In the words of former Director of Enforcement Robert Khuzami, “whistleblowers often can be a mixed bag” and “in terms of character can be a mixed lot.”21 It is not uncommon for supervisors and managers to dismiss a whistleblower as a chronic complainer and worse, to attack his or her motives, credibility, or professional competence rather than to acknowledge the need to review the merits of the allegations. Discrediting the reporting employee or ignoring an internal report from an employee deemed “difficult” can be perilous for an employer, notwithstanding its views of the employee’s character and/or agenda, because it leads the reporting employee (and other employees) to conclude that internal reporting is futile and unsafe and that the only recourse is external reporting.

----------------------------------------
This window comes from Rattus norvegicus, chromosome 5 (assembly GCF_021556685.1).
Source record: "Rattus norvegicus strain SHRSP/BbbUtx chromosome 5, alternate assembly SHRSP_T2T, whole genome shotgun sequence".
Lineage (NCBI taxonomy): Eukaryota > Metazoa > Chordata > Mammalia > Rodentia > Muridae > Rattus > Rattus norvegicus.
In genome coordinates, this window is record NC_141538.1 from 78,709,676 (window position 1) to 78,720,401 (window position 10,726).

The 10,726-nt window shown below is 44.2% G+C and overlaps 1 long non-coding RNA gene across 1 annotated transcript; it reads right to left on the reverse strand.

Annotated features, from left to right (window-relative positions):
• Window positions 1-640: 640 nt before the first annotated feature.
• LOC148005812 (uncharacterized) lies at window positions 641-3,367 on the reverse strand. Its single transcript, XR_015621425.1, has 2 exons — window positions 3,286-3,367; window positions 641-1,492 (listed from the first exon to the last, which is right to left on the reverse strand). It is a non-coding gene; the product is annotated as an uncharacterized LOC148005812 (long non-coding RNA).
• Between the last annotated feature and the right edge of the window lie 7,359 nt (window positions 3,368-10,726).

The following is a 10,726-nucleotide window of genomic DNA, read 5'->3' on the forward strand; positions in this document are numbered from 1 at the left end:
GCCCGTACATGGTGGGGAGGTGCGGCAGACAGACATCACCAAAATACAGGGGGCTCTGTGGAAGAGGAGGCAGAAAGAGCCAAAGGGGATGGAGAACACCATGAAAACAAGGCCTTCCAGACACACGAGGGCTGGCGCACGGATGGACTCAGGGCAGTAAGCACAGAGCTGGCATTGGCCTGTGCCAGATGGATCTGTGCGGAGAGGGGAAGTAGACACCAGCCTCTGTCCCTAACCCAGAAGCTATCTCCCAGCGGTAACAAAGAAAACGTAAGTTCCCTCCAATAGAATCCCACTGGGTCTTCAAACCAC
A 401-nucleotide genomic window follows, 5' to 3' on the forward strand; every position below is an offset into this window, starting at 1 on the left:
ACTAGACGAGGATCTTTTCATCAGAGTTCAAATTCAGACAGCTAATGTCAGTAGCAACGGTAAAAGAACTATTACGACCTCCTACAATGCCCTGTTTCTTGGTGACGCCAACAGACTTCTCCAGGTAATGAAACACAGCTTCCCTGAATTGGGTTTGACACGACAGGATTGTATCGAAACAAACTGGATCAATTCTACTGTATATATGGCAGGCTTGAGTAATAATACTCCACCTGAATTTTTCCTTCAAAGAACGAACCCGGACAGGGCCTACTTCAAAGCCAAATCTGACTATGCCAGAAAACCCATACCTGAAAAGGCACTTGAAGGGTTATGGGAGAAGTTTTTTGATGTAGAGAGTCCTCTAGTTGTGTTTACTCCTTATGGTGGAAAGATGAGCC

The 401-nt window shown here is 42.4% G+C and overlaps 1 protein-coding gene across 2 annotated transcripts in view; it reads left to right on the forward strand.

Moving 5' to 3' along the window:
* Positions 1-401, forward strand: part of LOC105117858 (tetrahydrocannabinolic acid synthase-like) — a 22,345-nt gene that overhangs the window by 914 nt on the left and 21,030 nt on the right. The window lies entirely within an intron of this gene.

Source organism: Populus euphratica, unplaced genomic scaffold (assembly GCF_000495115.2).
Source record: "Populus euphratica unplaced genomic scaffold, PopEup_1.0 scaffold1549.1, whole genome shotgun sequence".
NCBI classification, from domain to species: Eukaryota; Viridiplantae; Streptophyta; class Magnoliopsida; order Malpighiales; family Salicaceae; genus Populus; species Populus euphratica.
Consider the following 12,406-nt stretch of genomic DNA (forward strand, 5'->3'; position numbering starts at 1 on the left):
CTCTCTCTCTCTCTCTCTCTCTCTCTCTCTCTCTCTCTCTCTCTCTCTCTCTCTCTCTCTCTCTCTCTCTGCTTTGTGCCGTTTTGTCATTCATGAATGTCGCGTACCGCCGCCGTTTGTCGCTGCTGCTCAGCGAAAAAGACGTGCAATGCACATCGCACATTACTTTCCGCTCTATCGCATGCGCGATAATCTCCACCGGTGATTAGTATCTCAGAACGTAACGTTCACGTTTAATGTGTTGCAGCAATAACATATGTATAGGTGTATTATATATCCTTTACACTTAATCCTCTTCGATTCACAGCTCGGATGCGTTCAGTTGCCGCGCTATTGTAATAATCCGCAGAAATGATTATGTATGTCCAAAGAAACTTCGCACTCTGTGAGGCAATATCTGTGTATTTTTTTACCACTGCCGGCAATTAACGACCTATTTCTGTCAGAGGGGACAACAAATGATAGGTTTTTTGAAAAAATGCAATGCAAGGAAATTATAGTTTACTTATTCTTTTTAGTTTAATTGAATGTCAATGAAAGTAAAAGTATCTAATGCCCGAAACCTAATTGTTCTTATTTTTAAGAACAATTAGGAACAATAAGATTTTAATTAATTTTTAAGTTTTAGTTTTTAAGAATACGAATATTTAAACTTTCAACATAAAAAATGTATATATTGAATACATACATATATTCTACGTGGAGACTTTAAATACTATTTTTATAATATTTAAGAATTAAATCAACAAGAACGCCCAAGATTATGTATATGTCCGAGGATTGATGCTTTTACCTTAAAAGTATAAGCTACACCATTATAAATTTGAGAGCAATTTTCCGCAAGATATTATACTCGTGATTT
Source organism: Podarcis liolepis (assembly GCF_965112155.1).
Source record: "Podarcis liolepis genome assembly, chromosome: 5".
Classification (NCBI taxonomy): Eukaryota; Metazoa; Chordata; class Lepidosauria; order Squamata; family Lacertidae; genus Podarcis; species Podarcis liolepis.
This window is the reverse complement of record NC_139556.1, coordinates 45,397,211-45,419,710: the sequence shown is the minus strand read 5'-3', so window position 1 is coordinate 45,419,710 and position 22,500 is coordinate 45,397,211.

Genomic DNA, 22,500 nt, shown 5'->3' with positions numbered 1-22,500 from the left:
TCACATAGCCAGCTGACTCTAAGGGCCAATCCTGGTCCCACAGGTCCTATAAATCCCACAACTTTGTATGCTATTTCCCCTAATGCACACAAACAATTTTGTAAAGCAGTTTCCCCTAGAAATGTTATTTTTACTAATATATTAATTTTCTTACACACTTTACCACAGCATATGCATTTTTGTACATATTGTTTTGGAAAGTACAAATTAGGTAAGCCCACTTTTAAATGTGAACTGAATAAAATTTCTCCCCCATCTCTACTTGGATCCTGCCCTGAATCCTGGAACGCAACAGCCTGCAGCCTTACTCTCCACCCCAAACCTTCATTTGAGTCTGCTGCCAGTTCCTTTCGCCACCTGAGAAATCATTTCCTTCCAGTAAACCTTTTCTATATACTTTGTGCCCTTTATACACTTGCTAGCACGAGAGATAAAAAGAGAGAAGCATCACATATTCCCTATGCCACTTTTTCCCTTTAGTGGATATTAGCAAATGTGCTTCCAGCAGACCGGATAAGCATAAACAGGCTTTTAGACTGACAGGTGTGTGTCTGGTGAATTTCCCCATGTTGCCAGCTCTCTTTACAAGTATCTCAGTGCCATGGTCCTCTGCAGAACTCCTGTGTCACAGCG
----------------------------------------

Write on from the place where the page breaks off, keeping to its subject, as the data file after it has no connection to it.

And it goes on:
Even where employers have established fair processes that are used to investigate every internal report of possible misconduct, many employers are loathe to keep the reporting employee “in the loop,” often because they fear that the employee is a self-serving malcontent who has the potential to use any information to harm the organization. That decision can be transformative: the reporting employee perceives that he or she is being victimized by a powerful employer and, unaware of the pending internal investigation, concludes that he or she can only be vindicated by bringing the report to the attention of outside authorities (and perhaps, the media). Of course, there is no “one size fits all” answer here and employers will need to gauge whether the benefits of sharing information with a reporting employee are outweighed by the risks that the reporting employee could share such information with others, including the media, in an effort to attract publicity for the allegations.